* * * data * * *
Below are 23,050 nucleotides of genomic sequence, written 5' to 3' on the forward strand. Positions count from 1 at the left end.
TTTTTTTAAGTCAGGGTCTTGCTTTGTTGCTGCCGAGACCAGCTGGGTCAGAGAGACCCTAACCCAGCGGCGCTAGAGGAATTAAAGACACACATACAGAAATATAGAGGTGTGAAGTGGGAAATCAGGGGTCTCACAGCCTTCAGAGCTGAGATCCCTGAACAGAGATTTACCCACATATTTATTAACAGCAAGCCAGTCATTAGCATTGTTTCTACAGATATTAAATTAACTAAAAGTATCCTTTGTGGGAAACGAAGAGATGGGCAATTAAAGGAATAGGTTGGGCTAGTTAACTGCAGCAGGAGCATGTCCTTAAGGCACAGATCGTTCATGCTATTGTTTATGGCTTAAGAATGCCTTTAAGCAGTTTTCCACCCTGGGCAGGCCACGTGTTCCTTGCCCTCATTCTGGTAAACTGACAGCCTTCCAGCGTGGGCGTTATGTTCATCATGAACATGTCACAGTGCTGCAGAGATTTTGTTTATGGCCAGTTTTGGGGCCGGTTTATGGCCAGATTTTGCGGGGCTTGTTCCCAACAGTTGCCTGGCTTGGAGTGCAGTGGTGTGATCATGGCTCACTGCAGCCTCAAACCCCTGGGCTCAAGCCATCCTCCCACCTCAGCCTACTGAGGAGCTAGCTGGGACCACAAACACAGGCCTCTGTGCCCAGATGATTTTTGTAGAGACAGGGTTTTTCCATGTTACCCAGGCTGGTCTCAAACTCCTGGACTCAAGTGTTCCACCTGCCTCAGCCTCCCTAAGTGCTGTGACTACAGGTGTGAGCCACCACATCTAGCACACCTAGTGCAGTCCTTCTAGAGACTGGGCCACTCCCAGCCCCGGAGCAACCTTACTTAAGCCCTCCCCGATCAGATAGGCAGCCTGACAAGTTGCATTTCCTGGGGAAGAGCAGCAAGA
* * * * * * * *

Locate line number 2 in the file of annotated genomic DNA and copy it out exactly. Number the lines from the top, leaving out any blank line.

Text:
TTTTTTTAAGTCAGGGTCTTGCTTTGTTGCTGCCGAGACCAGCTGGGTCAGAGAGACCCTAACCCAGCGGCGCTAGAGGAATTAAAGACACACATACAGAAATATAGAGGTGTGAAGTGGGAAATCAGGGGTCTCACAGCCTTCAGAGCTGAGATCCCTGAACAGAGATTTACCCACATATTTATTAACAGCAAGCCAGTCATTAGCATTGTTTCTACAGATATTAAATTAACTAAAAGTATCCTTTGTGGGAAACGAAGAGATGGGCAATTAAAGGAATAGGTTGGGCTAGTTAACTGCAGCAGGAGCATGTCCTTAAGGCACAGATCGTTCATGCTATTGTTTATGGCTTAAGAATGCCTTTAAGCAGTTTTCCACCCTGGGCAGGCCACGTGTTCCTTGCCCTCATTCTGGTAAACTGACAGCCTTCCAGCGTGGGCGTTATGTTCATCATGAACATGTCACAGTGCTGCAGAGATTTTGTTTATGGCCAGTTTTGGGGCCGGTTTATGGCCAGATTTTGCGGGGCTTGTTCCCAACAGTTGCCTGGCTTGGAGTGCAGTGGTGTGATCATGGCTCACTGCAGCCTCAAACCCCTGGGCTCAAGCCATCCTCCCACCTCAGCCTACTGAGGAGCTAGCTGGGACCACAAACACAGGCCTCTGTGCCCAGATGATTTTTGTAGAGACAGGGTTTTTCCATGTTACCCAGGCTGGTCTCAAACTCCTGGACTCAAGTGTTCCACCTGCCTCAGCCTCCCTAAGTGCTGTGACTACAGGTGTGAGCCACCACATCTAGCACACCTAGTGCAGTCCTTCTAGAGACTGGGCCACTCCCAGCCCCGGAGCAACCTTACTTAAGCCCTCCCCGATCAGATAGGCAGCCTGACAAGTTGCATTTCCTGGGGAAGAGCAGCAAGA